You probably have at least one bottle of vinegar around, so that you can use it to make marinades and add extra flavor to certain dishes. However, it turns out that uses for vinegar are a great household tool that shouldn’t only be kept in the kitchen.
Many of the best tricks involving uses for vinegar are ages old and fairly well known, but many people simply dismiss them in favor of using chemical agents with brand backing and a promise of effectiveness. As such, you may never have heard much about these approaches, and may never have thought to try them instead of using your usual methods.
In addition to being much more expensive than vinegar on average, the most commonly available chemical products often pose a hazard to your health and the health of your family. Many of the ingredients are linked to everything from potential respiratory system damage to an increased likelihood of suffering from certain types of cancer.
If you have young children, these products may also leave you feeling concerned about their safety and worrying about how to keep toxic chemicals out of reach. Consequently, you have plenty of good reasons to take uses for vinegar more seriously as a cheap, powerful alternative.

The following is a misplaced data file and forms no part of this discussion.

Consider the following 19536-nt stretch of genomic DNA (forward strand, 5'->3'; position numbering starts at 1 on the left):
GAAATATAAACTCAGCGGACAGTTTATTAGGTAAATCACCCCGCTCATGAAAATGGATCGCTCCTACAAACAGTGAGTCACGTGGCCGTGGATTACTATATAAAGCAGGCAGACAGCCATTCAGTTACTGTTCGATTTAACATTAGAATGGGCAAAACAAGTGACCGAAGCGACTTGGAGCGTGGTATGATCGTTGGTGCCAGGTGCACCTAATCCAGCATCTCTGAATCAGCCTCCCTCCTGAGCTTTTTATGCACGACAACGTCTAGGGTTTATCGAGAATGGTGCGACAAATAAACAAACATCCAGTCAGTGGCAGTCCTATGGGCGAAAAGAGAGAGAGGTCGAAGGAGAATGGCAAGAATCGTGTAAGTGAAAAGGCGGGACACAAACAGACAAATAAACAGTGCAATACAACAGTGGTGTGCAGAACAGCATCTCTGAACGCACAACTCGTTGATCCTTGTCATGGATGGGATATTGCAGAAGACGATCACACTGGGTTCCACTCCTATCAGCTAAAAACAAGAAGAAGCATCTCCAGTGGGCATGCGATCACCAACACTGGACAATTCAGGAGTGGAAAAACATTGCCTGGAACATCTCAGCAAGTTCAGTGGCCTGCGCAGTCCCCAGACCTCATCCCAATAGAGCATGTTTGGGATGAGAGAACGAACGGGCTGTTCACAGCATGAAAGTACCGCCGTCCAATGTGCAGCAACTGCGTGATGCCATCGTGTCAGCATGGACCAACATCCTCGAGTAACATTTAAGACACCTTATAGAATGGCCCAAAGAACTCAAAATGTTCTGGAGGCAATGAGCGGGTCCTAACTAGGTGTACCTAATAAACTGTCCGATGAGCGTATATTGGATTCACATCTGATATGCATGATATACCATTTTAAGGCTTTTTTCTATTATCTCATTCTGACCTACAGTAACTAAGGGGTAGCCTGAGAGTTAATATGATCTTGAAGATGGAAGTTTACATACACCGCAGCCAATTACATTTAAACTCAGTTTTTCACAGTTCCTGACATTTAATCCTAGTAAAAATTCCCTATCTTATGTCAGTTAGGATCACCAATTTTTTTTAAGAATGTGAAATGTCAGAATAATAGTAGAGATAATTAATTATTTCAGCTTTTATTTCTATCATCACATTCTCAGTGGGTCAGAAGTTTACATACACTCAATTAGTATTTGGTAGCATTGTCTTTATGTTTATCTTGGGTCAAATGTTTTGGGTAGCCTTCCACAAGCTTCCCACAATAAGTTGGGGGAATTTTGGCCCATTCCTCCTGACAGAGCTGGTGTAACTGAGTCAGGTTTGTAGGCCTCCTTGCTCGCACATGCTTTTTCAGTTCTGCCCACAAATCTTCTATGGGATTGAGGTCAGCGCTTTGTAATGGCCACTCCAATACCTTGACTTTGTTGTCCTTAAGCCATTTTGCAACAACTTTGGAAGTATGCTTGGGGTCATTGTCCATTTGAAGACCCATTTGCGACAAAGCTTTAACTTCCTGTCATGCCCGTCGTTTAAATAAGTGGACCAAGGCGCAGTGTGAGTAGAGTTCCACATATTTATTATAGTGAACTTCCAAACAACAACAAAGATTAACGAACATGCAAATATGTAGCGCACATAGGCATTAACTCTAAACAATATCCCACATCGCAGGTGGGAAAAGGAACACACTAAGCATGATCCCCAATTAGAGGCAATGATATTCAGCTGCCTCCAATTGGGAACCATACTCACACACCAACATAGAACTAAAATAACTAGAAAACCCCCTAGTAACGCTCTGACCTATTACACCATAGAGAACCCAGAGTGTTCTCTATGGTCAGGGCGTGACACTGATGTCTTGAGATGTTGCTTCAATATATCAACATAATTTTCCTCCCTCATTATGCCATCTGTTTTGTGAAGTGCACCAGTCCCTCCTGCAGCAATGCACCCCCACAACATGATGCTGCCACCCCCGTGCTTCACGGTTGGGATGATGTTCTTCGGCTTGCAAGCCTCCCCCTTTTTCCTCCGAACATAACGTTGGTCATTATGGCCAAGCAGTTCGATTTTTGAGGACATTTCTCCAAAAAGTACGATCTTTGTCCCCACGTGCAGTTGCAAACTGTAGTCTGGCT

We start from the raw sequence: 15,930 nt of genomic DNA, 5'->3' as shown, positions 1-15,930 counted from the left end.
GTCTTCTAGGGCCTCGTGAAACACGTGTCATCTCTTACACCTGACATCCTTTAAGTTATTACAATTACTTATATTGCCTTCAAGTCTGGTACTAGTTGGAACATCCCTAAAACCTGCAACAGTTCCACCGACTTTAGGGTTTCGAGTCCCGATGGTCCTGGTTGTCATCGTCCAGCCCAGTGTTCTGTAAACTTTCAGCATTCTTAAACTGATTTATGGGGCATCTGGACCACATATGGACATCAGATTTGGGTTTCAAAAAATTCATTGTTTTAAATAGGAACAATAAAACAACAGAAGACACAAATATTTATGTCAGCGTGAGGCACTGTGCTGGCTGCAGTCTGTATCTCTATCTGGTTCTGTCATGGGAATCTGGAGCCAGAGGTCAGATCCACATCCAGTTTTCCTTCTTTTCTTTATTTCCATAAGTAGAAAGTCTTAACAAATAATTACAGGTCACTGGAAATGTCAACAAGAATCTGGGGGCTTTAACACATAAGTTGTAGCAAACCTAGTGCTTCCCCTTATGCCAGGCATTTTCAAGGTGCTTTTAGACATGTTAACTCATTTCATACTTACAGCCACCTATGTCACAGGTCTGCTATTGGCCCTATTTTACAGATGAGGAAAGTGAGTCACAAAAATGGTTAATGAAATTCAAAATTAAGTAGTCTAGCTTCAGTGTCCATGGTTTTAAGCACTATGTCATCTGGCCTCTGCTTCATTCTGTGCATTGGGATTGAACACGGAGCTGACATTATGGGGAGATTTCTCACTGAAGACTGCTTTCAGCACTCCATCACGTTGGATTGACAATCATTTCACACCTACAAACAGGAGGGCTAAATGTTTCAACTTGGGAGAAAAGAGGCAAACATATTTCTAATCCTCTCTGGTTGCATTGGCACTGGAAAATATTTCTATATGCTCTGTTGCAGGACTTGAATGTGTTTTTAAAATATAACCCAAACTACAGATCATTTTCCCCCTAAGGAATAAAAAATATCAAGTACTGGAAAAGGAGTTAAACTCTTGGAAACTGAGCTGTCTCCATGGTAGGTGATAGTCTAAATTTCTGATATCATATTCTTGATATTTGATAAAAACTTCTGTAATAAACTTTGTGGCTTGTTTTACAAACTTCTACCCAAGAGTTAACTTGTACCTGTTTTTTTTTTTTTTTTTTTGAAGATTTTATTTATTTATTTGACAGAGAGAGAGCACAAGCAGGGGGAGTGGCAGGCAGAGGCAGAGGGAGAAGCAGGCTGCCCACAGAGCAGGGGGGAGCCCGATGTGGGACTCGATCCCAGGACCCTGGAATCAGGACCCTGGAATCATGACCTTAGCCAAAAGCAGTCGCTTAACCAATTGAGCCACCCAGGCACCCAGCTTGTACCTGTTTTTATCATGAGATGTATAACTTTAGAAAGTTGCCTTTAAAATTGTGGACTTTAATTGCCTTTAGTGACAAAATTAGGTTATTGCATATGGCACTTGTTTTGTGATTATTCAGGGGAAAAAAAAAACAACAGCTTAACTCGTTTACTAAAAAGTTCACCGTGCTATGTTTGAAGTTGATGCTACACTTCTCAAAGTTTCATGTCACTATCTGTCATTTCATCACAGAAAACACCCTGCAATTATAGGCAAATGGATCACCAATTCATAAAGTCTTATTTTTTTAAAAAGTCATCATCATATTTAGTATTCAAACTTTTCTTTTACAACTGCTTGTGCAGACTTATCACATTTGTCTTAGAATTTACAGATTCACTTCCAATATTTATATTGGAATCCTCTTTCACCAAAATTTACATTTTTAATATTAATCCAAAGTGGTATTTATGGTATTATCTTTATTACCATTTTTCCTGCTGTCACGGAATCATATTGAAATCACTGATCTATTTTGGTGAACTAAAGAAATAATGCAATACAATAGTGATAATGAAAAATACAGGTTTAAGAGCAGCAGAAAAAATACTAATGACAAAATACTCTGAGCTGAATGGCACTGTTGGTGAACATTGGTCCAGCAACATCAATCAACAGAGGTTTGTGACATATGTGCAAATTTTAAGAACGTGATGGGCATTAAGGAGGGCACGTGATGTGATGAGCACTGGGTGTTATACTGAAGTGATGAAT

The following ten uses for vinegar are not only as effective as the leading brands in their category, but also are safer for the user. As you’ll see, vinegar can be used to accomplish a wide variety of household cleaning chores, and it’s also handy when it comes to personal care.
1. Hardwood Floor Cleaner
Most people have heard of this trick before, as vinegar is famous for its ability to help you clean common types of stains from your hardwood flooring. For example, if you have wooden floors then you’re sure to have noticed sticky or dark discoloration leftover from liquid spills, dirty shoes, and messy kids or pets.
What isn’t often so well conveyed, however, is that white vinegar and water is truly the best hardwood floor cleaner out there. You won’t find a commercial cleaner that makes such a difference so quickly or one that gives the type of lasting results that reduce the need for frequent cleaning.